View of the Pagoda ForestWe met up with our group and with our guide to the temple the manager of the Tagou Academy.  George, Karen and myself wanted to visit the Pagoda Forest and he agreed to take us while the others made their way back to the school.  Evening was coming as we walked to the Pagoda Forest.  The sun was slowly descending into the mountains as we made our way through the tombs.  Each pagoda in the forest was erected as a marker for the tomb of one of the abbots of the Shaolin Temple.  Some are large and others small with the size indicating the importance or impact that the abbot had during his time as the abbot.  The pagodas seem to be scattered randomly and there are literally hundreds of them around.  It is an impressive sight.  The largest one we found was for the latest abbot.  Often the pagoda is decorated with words or carvings of things that have occurred in the world during the time the abbot was alive.  On this largest of the pagodas were carved scenes of monks training at the temple coupled with scenes of cars, bullet trains, computers, and cell phones.  It was a wonderful place and I wish that I could have experienced it without the other tourists so that I could enjoy it in solitude and quiet reflection as I feel that this is how the Pagoda Forest was meant to be enjoyed.  The sun finally dropped below the crest of the mountains and it was time to return to the school for dinner.  We took our time and walked back to the school and Karen and I spoke and learned a lot about each other.  The guides on this trip have been wonderful and I feel I have made some very good friends on this trip.

I did not eat very much for dinner even though I was very hungry.  Still the spicy eggs were giving me trouble.  After dinner I was very tired and the stiffness and soreness had once again set in to my muscles.  I wanted very much to take the evening off and relax and pack since we leave tomorrow morning.  My desire to finish Lián Huán Quán (連環拳) and the promise of learning more brought me upstairs to stretch and warm up.  I was very excited to learn more from the coach and so I tried my best. I did not want to disappoint the coach after he had extended such a gracious offer to teach me privately.  The warm up exercises started slowly and involved lots of stretching.  We even did a new one where we crossed our arms and pointed one arm at the ground while bent over.  he then spun us in a circle and when we were dizzy made us run to the opposite wall and touch it and run back.  By focusing on a point on the far wall and only running to it I only wavered a little as I ran.  The others were not so lucky and it was very funny watching every one veer off course as they ran.  When we were done we worked on wrapping up the form.  It was slow going even though there were only a few movements left.  I think the exhaustion was finally getting to everyone and their brains just could not get around the last few movements.  After I had practiced it for a while the coach decided that I was doing well enough and asked me to work with one of the other students.  I worked with her from beginning to end on the form and by the end she was doing very well and had improved a lot.  The evening training session is shot and only two hours long.  We wrapped everything up and I knew that I was not going to be able to learn more from the coach.  He asked when we could get together tomorrow to begin working together and I had to tell him that our group was leaving in the morning.  I think we were both disappointed that I had to go.  Perhaps I can get the chance to go back again and train with him.  He is a great coach and we get along very well.  I think there is  a lot that I can learn from him.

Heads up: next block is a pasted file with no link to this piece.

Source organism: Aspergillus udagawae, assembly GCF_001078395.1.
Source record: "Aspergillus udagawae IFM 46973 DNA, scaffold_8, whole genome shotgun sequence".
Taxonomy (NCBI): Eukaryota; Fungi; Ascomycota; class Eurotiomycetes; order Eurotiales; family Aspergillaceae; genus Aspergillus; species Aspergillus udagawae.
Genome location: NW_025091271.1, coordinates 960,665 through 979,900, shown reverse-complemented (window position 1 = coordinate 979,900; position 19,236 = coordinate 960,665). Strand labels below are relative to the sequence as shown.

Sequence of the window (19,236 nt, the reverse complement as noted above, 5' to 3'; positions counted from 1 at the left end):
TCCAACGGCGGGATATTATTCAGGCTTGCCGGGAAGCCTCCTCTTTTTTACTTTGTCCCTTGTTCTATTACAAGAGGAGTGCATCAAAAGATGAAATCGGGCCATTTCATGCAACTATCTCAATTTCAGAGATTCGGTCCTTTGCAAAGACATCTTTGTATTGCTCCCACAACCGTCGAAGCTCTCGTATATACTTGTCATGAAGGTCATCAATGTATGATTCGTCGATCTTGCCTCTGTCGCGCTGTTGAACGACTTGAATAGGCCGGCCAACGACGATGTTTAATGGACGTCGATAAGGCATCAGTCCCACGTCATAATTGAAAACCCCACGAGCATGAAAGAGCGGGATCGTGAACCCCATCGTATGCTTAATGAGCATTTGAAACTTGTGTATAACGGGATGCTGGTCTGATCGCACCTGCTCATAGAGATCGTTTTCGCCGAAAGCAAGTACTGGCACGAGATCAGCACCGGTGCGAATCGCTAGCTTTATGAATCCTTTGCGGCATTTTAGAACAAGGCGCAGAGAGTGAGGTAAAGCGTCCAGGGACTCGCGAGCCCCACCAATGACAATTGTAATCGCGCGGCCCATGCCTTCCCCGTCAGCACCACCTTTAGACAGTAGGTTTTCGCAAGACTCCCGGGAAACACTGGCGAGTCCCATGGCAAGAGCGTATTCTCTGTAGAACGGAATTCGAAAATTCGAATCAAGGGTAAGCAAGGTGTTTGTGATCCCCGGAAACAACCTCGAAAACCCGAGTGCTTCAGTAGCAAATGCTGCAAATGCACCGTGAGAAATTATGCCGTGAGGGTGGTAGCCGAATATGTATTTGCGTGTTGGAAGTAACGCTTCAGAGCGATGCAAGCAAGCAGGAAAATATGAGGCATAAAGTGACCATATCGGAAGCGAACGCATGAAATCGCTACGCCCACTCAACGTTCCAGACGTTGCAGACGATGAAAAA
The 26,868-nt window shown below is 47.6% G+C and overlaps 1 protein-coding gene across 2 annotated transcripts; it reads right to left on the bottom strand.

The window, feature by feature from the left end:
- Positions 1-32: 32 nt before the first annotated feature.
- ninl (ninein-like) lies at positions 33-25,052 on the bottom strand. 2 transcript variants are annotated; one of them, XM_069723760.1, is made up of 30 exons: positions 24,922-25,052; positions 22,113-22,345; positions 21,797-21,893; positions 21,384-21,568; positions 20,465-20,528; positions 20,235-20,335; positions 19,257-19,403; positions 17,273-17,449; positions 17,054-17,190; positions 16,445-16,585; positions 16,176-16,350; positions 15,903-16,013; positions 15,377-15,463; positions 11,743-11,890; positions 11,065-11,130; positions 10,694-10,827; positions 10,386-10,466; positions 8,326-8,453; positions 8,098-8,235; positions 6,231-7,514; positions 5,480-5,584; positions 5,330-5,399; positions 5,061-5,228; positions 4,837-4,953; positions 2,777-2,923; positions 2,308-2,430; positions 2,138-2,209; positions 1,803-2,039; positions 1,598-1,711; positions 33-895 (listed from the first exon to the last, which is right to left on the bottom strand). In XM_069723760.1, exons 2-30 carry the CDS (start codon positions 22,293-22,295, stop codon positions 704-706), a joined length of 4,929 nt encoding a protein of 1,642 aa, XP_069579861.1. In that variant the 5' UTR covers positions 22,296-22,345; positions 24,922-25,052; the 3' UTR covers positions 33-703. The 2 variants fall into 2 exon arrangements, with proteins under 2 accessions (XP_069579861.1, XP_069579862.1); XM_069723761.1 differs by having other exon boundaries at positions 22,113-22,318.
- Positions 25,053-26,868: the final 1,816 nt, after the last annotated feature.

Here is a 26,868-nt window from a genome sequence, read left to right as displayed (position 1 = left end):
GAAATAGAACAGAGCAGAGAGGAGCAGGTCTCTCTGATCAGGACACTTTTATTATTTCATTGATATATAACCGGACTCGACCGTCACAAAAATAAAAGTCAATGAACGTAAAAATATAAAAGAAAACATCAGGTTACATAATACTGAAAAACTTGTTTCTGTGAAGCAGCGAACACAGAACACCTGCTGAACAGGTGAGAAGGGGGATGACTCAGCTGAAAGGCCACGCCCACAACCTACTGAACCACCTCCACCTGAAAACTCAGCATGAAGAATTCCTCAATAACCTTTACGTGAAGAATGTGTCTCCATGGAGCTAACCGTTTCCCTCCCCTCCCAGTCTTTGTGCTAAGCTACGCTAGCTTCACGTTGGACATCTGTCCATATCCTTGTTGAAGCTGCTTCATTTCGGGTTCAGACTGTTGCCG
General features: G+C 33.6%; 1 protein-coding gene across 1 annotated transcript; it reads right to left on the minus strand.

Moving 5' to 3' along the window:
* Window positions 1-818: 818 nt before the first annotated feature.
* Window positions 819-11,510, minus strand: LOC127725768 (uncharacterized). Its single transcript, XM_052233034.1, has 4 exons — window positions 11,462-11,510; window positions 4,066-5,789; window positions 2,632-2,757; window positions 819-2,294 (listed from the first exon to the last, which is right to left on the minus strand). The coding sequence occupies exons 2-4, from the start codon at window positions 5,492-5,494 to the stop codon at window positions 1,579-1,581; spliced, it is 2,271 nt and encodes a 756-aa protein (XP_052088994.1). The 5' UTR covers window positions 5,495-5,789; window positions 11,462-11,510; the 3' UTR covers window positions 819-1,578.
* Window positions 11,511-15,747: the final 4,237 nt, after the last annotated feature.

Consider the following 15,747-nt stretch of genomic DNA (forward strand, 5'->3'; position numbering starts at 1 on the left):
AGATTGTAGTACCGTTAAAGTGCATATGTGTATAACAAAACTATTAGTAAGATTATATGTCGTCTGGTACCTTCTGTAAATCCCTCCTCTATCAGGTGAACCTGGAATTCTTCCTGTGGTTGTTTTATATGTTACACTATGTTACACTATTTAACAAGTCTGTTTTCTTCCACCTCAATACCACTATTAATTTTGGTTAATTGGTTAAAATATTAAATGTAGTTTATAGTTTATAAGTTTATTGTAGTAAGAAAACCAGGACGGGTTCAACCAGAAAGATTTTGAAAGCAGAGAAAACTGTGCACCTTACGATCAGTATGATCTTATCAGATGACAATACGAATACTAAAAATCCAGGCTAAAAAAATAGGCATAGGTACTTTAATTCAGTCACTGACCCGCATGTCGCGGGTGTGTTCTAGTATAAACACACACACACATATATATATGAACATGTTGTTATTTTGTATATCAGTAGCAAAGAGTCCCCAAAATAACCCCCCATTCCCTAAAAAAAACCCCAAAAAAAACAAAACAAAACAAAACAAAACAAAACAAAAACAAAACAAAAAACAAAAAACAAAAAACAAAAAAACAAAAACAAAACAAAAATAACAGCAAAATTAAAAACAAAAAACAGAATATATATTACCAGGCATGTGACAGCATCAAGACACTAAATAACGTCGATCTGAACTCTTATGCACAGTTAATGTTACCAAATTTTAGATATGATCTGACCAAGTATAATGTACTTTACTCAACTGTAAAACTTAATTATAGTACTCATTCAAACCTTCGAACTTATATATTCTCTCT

After class I stumbled back to my room and took an almost warm shower in a tub I was sure would collapse under my weight at any moment.  Then I packed up everything in preparation for leaving in the morning.  My body was thankful that I would not have to get up and run again for the early morning training session, but I was already sad that it was time to leave.  I felt very at peace here.  The conditions are rough, but the scenery is beautiful, the people are friendly and encouraging and I was able to train kung fu all day.  And for all of the soreness and pain in my muscles and complaining in my head, I was never happier.